The fourth criterion of the biological profile is the assessment of stature. At the CIL estimating an individual's living stature centers around the relationship between the size of an individual's bones and their stature, as reported in their military records. Mathematical models developed using measurements taken from living people, from cadavers, and also from mortuary populations of individuals with a "known" height at death, approximate this relationship. Again, stature is given as a point estimate, which represents the average stature attained by individuals with a particular bone length (or combination of bone lengths), and a range that represents the variation around that average stature for people with a particular measurement.
The last piece of the construction of the biological profile is the analysis of any existing traits of individuation. Whereas the previous components of the biological profile are present in every human, and thus derived from population studies, traits of individuation (e.g. trauma, pathological conditions, anomalies, etc.), as the term suggests, are not present in all humans. It is their relative infrequency that makes these characteristics so useful for providing strong circumstantial evidence of an identification, and occasionally even sufficient evidence for a positive identification.
When traits of individuation are recognized, two criteria must be met to make a trait potentially useful for identification purposes. First is its relative rarity. The more uncommon the trait the more potential it may have in contributing to identification. Unfortunately, the frequency of different traits of individuation is rarely precisely documented in the clinical literature. Second is the relative likelihood of a trait being recognized in vivo and subsequently documented. Uncommon traits in a skeleton without a corroborating record are merely points of academic interest.
Once the biological profile for an individual is constructed, the Forensic Anthropologist submits their illustrated final report to the Scientific Director to enable them to draw together all the lines of evidence that may help to support an identification. Like all of the reports by the Scientific Staff of the JPAC CIL, these reports are subjected to intensive internal and external peer review.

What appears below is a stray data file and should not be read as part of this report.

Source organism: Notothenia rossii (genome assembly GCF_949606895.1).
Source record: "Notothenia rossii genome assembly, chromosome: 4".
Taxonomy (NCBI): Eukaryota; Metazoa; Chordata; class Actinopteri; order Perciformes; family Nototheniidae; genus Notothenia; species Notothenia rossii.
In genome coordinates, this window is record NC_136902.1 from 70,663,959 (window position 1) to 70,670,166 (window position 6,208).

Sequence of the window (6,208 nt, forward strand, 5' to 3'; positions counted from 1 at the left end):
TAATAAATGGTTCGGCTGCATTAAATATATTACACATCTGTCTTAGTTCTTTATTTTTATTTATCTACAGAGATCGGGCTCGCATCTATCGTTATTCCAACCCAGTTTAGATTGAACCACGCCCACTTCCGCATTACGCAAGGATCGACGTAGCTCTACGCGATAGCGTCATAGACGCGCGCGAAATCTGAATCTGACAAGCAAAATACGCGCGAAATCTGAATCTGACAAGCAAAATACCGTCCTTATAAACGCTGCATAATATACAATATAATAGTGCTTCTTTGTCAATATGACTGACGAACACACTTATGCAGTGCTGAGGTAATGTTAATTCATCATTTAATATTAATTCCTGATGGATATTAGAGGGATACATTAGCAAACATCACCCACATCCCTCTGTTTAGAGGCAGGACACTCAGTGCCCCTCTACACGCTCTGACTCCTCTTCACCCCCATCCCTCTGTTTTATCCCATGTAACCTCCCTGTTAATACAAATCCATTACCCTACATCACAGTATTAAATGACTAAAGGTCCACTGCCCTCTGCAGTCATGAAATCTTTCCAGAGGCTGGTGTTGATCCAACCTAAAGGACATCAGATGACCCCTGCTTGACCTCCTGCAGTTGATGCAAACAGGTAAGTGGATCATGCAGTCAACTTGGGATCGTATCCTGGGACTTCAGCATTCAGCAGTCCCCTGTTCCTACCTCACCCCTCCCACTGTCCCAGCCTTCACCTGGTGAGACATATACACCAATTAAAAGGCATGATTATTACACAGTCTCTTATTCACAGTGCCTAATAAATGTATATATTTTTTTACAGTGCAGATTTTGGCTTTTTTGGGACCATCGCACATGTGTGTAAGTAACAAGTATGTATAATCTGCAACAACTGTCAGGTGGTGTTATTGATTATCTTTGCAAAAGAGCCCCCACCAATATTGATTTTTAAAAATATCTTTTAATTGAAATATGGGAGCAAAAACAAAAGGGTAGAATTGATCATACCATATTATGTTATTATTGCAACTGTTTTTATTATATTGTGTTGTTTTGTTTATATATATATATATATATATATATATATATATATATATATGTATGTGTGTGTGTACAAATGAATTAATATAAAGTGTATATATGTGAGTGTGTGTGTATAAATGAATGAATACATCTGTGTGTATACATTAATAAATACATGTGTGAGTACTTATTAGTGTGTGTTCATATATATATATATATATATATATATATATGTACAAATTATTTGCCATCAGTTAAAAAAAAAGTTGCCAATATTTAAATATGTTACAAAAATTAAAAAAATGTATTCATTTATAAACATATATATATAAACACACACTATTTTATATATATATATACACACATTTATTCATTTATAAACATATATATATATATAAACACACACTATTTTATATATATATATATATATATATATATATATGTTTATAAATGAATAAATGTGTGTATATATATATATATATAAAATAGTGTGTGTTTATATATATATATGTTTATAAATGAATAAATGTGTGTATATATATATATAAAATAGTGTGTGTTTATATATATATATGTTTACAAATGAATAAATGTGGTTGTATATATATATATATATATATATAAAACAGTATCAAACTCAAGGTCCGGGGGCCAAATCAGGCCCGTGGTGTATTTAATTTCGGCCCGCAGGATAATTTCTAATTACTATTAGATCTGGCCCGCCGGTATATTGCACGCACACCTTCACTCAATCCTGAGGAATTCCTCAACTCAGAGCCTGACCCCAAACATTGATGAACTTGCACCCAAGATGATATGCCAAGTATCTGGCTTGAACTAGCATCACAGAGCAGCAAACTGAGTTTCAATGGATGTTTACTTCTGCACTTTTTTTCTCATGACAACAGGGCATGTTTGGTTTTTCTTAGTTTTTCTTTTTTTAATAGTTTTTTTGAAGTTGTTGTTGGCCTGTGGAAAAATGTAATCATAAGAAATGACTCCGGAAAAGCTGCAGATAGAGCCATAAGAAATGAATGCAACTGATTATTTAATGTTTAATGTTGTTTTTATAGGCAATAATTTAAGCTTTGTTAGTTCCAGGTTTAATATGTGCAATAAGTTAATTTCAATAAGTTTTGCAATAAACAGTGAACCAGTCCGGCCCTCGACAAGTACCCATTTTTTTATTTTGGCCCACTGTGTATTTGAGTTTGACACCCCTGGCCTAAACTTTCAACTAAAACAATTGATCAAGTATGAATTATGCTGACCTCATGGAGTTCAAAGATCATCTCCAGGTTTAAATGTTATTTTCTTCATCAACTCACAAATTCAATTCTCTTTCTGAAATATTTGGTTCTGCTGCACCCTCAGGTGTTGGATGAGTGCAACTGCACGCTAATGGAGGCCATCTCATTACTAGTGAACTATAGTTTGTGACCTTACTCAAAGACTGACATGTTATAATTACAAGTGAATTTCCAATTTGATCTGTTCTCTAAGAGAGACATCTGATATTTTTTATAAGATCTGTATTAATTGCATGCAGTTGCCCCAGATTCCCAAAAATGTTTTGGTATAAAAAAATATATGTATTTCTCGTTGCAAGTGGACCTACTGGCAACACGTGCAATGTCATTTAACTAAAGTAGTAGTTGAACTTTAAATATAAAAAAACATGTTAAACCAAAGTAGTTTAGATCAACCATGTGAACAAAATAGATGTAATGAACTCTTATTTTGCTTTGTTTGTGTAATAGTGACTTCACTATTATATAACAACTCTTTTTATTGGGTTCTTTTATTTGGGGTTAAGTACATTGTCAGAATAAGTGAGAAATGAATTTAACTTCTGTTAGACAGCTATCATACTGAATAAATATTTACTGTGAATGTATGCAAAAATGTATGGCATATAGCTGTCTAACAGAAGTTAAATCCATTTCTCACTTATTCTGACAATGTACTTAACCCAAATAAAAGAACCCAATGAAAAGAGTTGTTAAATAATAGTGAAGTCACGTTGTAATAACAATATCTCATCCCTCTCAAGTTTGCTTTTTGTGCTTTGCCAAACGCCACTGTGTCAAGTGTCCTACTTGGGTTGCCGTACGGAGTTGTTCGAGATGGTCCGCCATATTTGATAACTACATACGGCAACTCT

The biological profile of a set of remains is also used to improve any potential short lists of possible candidates for identification. This type of activity is particularly important for the recovered remains of individuals that went missing as ground losses during the Korean War. In this theatre large numbers of individuals went missing over periods of days when record keeping was a very low priority, because United Nations troops were on the retreat. Even though the J2, or records section of JPAC, may be able to immediately associate a recovered individual to a loss event based on geographical location of recovery, there may be several hundred potential individuals associated with that particular incident. There is also the possibility that an individual died many miles from where they went missing. In these types of circumstances making an identification of a given set of remains requires narrowing the identification short list - the set of potential individuals that a given set of remains could be. This is usually done through the use of the biological profile, but this type of situation exemplifies the problems of applying the techniques of forensic anthropology to identifications of particular sections of a population. Members of the armed forces (at least until fairly recently) were all young men, probably between 65 and 72 inches tall. This lessens the ability of the CIL's staff to differentiate between potential candidates. If this is the case the analysis of any material evidence that may accompany a set of remains may also assist in narrowing the short list. This allows the CIL to request relevant family reference samples for mtDNA sequence analysis and hence can considerably shorten the length of time that an identification takes.